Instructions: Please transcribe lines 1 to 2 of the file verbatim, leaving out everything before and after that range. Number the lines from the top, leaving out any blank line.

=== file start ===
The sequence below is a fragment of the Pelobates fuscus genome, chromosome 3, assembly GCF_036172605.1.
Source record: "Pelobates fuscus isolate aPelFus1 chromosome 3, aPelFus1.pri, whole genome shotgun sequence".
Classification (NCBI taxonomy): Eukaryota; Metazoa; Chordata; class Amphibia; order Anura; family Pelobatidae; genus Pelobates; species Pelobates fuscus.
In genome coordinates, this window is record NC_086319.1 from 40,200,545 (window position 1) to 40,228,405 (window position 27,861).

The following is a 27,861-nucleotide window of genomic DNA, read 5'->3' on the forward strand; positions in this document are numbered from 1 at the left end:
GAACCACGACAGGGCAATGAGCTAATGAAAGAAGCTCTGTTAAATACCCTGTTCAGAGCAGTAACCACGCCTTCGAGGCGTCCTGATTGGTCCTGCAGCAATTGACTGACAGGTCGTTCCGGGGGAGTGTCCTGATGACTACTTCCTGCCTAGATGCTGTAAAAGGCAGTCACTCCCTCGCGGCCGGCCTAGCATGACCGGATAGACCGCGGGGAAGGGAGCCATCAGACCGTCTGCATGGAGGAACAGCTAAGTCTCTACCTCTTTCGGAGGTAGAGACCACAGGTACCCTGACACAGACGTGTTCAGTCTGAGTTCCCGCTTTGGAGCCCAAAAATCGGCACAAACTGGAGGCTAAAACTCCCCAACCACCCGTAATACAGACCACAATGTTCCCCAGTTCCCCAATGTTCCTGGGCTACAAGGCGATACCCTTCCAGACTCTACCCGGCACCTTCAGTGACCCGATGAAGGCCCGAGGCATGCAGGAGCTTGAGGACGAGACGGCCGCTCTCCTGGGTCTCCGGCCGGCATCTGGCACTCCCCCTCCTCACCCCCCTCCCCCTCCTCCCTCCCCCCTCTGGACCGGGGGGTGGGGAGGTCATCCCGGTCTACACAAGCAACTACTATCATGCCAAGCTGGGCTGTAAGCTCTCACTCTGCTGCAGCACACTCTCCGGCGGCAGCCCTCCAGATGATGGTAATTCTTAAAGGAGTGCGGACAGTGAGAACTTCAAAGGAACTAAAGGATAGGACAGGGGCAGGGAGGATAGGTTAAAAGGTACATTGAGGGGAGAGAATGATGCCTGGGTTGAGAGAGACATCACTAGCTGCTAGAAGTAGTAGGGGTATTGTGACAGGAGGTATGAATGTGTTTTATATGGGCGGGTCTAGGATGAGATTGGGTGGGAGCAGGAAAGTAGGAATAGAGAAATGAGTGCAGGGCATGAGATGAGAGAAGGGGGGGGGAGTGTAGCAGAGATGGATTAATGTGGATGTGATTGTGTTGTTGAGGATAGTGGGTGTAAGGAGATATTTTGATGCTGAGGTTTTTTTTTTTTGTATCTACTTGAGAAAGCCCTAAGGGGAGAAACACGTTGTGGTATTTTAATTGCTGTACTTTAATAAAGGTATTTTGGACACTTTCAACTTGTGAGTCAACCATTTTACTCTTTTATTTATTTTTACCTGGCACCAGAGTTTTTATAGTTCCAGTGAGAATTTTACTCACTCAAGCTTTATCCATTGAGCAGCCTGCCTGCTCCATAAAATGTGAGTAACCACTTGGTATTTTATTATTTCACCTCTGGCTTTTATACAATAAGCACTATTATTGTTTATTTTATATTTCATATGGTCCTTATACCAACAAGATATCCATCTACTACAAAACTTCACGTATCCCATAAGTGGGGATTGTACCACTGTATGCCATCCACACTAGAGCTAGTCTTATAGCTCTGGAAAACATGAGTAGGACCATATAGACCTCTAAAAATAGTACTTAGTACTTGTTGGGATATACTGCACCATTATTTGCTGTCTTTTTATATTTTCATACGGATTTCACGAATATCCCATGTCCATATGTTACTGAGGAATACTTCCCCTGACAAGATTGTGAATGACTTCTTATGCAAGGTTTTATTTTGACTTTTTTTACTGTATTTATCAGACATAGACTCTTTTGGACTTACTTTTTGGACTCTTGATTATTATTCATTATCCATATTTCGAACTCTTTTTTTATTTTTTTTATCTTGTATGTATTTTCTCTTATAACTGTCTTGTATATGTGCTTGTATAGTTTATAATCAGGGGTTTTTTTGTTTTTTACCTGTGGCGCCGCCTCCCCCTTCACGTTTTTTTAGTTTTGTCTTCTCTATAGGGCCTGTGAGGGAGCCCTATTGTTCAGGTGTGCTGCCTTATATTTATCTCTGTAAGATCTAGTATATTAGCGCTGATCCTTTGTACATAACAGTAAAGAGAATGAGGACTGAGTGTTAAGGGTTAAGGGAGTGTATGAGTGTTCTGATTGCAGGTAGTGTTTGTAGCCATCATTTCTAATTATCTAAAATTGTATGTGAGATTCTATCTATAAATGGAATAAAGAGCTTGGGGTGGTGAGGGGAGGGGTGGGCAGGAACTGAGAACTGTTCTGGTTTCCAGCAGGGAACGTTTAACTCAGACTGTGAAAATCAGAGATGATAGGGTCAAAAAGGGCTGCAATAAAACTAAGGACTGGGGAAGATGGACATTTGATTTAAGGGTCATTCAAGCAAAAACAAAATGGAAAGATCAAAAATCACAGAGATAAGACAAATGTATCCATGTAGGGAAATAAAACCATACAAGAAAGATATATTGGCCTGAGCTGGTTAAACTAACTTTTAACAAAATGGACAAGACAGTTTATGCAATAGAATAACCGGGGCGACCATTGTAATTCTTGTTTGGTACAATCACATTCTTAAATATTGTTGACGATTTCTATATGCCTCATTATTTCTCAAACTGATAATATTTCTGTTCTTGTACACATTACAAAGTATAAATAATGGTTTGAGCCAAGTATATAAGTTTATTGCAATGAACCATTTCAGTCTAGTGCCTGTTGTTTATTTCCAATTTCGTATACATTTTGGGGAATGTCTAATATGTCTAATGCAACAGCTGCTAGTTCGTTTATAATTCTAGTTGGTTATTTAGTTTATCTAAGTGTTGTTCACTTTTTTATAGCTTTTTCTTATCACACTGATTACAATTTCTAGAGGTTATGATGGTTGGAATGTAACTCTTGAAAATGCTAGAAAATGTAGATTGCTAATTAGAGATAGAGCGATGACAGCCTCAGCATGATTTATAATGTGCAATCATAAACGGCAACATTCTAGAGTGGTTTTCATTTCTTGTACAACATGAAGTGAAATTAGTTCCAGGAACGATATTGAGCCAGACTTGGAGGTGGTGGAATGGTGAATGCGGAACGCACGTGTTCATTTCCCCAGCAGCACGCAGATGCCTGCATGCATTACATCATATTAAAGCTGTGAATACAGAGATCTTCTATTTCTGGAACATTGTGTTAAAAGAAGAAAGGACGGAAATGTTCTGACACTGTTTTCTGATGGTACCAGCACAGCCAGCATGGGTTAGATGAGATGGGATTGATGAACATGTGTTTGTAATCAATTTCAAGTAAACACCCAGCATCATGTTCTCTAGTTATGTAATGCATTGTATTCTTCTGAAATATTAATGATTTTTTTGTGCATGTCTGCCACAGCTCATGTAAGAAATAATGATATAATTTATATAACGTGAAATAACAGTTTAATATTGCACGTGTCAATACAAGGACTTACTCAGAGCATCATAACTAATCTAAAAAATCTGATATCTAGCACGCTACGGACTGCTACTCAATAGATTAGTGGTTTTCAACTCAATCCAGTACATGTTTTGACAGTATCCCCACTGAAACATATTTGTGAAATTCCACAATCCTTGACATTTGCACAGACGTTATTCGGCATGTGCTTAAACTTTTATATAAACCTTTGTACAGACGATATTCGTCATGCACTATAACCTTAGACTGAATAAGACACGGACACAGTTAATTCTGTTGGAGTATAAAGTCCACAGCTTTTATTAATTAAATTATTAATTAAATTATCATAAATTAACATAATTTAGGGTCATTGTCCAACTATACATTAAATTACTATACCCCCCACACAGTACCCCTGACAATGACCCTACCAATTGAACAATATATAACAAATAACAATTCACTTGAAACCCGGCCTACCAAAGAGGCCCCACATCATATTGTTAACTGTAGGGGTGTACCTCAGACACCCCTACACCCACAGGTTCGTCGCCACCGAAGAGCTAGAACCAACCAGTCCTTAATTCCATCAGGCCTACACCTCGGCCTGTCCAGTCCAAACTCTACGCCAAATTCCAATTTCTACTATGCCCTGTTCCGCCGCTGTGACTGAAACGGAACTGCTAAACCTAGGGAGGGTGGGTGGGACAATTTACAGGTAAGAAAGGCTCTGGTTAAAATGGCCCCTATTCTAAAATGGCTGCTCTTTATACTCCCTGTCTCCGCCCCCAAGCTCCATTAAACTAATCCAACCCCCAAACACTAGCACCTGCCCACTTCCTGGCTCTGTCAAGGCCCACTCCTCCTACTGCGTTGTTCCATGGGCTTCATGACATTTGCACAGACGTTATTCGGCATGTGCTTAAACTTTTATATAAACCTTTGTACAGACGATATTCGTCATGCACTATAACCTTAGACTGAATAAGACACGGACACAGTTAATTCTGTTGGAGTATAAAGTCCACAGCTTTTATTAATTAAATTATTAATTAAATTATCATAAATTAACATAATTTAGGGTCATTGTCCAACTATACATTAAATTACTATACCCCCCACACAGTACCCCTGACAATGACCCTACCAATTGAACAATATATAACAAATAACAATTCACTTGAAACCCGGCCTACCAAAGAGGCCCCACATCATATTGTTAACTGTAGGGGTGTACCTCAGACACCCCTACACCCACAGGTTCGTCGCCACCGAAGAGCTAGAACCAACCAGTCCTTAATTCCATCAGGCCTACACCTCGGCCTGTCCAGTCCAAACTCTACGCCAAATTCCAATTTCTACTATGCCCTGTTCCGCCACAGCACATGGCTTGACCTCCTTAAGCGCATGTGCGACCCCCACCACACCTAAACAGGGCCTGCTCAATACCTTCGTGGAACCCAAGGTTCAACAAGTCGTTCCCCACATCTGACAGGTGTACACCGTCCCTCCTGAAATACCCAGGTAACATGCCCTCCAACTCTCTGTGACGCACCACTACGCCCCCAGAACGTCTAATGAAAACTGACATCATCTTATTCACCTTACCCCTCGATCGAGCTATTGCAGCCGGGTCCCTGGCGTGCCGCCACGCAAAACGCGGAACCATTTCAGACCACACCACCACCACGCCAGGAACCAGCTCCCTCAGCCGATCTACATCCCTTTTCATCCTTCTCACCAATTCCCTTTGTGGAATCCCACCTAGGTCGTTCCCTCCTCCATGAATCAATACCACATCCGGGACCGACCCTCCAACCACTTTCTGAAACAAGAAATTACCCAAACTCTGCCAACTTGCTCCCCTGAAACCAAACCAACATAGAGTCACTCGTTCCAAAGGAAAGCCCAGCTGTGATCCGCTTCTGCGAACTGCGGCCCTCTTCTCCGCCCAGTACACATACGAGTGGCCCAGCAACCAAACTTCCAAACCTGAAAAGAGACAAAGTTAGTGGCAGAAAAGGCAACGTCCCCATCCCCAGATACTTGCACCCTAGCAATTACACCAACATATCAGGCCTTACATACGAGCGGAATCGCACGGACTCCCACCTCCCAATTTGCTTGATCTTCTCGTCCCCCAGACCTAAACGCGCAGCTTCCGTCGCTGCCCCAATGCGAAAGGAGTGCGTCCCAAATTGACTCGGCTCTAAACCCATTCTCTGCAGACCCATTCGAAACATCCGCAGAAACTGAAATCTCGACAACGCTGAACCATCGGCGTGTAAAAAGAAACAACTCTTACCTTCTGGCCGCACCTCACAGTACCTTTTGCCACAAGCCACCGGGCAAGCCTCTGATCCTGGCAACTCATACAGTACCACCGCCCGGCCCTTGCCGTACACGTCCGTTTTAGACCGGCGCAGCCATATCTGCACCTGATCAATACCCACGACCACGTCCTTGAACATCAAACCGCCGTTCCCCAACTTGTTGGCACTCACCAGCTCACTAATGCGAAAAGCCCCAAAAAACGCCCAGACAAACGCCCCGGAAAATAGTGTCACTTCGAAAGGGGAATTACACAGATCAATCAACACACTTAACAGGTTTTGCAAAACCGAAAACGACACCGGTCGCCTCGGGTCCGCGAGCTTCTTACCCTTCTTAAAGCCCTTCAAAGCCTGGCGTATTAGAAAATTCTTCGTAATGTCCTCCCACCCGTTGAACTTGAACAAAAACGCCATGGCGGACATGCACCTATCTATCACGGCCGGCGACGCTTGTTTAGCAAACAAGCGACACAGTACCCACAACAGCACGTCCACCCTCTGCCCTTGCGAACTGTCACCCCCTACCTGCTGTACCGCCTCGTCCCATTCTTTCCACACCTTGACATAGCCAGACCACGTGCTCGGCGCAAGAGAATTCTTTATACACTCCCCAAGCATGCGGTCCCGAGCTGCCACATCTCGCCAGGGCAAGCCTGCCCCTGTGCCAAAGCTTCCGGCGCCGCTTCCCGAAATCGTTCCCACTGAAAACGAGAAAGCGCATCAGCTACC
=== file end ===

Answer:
The sequence below is a fragment of the Pelobates fuscus genome, chromosome 3, assembly GCF_036172605.1.
Source record: "Pelobates fuscus isolate aPelFus1 chromosome 3, aPelFus1.pri, whole genome shotgun sequence".